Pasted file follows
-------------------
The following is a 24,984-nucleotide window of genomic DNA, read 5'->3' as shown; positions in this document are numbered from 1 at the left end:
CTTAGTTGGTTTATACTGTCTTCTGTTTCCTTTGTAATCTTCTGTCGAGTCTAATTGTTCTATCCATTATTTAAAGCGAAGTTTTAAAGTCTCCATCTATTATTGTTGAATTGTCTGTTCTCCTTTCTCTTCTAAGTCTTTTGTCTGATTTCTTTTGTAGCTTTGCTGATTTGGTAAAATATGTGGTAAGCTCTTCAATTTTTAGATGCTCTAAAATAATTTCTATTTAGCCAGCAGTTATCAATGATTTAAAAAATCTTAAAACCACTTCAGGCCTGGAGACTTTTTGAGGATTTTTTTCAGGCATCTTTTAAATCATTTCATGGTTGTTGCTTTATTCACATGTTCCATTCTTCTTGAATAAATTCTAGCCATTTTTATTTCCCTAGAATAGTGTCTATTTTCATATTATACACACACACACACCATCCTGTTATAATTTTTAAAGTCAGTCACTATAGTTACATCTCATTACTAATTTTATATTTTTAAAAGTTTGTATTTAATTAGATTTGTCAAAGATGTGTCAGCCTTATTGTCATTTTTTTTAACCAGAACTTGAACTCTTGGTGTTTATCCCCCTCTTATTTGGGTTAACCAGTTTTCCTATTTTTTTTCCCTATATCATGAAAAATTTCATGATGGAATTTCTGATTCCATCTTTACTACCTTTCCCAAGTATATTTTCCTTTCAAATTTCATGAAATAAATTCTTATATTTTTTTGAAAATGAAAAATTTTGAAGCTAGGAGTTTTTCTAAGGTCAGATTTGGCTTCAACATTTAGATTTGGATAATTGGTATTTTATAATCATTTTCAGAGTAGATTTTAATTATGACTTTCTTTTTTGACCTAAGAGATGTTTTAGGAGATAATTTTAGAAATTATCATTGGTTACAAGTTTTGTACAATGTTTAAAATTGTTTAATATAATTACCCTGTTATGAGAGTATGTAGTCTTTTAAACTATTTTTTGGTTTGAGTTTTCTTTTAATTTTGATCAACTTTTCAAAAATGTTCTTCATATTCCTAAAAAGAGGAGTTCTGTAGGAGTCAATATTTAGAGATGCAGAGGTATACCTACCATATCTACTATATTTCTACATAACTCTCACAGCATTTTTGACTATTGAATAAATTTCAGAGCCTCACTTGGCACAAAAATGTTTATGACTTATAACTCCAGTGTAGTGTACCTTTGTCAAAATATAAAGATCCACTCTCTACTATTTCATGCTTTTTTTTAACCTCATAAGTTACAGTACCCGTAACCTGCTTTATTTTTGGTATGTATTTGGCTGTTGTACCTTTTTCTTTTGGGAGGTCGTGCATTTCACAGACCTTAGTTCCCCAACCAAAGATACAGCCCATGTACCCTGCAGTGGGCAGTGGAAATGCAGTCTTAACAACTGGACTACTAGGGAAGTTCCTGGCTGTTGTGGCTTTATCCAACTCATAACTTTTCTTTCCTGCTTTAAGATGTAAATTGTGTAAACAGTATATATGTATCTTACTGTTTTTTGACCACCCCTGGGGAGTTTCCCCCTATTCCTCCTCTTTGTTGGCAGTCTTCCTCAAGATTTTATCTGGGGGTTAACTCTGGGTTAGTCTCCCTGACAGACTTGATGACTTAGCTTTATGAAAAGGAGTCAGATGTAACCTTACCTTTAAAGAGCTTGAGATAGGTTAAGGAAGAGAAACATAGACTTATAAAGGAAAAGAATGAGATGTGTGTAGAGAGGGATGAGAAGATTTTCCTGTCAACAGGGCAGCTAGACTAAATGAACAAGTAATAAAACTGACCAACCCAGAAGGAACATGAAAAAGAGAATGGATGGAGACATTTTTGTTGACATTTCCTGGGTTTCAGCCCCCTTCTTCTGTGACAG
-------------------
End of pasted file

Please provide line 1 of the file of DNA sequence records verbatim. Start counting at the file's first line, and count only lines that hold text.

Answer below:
The following is a 24,984-nucleotide window of genomic DNA, read 5'->3' as shown; positions in this document are numbered from 1 at the left end: